closely in your planning process. Clarifying and reaching consensus on your organisational values is very important because it is this that provides a basis for you to make difficult decisions. then you are likely to involve beneficiaries. government or a donor or other civil society organisations? Is the way we are going about this project consistent with our values? If not. and what you believe about the way that. ideally. what should we do? Is the work we are doing consistent with our stated values? On the next page you will find an exercise you could use to help you develop consensus around the values of your project or organisation. the world ought to be organised. If. Strategic Planning Toolkit by Janet Shapiro (email: toolkits@civicus. They are what you believe is the right way to do things and to deal with people. for example. or potential beneficiaries.org) 31 . Your organisational values will determine your strategies and your operational principles.Strategic Planning VALUES Your organisational values are the shared values that underpin your work as an organisation and your relationships with users and other stakeholders. The kinds of decisions you need to make based on your organisational values include:        Should we work with this group of people. you have an organisational value that emphasises doing things with rather than for people. or organisation? Should we spend money on this? Is what we are doing worthwhile or could the money be better spent doing something else? Can we tender for this particular work? How should we respond to this statement from business. or project.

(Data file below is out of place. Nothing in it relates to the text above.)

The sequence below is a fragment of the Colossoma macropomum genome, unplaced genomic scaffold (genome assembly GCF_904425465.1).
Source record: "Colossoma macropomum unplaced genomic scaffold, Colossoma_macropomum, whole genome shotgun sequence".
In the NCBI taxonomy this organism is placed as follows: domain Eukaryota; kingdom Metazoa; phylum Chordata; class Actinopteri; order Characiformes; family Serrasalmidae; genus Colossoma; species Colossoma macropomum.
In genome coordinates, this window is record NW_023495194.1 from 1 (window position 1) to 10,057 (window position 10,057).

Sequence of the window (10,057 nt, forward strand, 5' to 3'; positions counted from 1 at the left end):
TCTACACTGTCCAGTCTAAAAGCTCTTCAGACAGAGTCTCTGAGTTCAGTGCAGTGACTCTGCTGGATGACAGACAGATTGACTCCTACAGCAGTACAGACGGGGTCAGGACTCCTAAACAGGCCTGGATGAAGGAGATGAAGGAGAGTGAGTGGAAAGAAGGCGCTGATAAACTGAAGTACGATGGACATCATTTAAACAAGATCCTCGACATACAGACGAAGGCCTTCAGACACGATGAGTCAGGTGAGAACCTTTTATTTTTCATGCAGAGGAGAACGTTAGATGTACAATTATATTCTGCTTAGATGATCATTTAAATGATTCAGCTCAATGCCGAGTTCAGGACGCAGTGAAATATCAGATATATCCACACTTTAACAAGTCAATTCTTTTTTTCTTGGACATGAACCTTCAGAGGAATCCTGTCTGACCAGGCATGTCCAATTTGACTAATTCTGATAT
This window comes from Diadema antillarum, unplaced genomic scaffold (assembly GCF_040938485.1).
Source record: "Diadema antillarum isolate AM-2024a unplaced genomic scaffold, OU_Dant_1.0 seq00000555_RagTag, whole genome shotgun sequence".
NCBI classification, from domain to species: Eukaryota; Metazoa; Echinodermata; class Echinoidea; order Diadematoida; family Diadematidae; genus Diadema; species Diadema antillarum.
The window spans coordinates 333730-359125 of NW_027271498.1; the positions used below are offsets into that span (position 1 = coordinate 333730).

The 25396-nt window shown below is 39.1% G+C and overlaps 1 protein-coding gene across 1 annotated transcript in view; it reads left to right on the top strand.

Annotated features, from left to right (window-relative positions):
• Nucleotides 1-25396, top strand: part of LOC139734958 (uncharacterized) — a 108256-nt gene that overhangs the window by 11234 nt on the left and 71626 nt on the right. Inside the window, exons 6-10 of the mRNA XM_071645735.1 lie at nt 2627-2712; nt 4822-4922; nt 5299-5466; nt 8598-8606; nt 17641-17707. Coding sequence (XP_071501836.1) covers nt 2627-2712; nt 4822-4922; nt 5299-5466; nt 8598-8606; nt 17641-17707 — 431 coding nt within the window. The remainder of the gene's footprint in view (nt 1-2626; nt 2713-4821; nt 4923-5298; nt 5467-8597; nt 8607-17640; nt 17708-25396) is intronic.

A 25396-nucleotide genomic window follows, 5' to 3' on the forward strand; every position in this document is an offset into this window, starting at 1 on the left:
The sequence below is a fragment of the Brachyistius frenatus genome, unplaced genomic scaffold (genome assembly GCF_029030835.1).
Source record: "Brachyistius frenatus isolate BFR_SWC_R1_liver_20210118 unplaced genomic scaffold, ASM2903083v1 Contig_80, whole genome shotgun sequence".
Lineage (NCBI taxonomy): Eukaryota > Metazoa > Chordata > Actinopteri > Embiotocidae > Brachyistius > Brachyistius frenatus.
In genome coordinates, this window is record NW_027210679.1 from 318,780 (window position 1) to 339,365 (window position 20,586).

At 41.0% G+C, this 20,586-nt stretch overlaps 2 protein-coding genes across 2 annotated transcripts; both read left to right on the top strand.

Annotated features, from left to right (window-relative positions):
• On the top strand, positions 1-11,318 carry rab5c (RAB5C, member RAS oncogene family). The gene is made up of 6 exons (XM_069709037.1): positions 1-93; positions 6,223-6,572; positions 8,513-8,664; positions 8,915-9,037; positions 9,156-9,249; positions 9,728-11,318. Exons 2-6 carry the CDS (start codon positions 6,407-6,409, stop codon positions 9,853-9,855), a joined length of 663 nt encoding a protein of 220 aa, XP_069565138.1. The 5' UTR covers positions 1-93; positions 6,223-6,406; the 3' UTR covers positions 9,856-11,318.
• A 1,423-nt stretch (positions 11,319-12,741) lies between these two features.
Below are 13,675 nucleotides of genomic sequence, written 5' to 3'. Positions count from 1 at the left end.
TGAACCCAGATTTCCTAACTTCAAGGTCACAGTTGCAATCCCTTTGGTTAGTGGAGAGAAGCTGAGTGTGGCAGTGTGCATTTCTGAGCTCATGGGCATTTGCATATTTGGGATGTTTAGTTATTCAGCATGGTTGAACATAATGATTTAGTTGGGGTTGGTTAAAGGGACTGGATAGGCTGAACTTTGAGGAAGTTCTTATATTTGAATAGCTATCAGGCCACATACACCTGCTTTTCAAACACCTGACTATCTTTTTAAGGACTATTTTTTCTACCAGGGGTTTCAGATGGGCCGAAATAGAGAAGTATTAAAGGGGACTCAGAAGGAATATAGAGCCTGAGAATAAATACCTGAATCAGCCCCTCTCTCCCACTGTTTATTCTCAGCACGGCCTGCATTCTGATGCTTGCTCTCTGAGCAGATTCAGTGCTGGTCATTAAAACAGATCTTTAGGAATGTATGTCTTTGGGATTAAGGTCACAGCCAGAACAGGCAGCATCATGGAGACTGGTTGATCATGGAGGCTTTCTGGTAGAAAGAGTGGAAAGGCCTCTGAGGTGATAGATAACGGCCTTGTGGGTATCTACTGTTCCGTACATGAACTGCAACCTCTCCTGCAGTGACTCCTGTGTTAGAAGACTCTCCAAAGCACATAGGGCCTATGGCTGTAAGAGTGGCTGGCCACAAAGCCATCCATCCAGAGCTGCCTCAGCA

How staff/volunteers behave when they approach and do their work. Write these up on a flip chart. The exercise can be done in plenary.Strategic Planning  EXERCISE FOR DEVELOPING CONSENSUS AROUND YOUR VALUES You need about 30 minutes for this exercise.org) 32 . You need flip chart paper and felt-tipped pens. Step 3: In the plenary. They should provide the organisation or project with a touchstone against which to measure itself ethically. develop a set of principles (Do’s and Don’ts) for:   How the organisation or project functions. Then ask the plenary: What are the values implicit in this vision statement that should guide our work if we are to make a contribution to our vision. Step 1: Write up the vision statement developed during the strategic planning process. which is a continuation of the exercise on developing a vision statement. Strategic Planning Toolkit by Janet Shapiro (email: toolkits@civicus. Step 2: List the values and value statements that come up.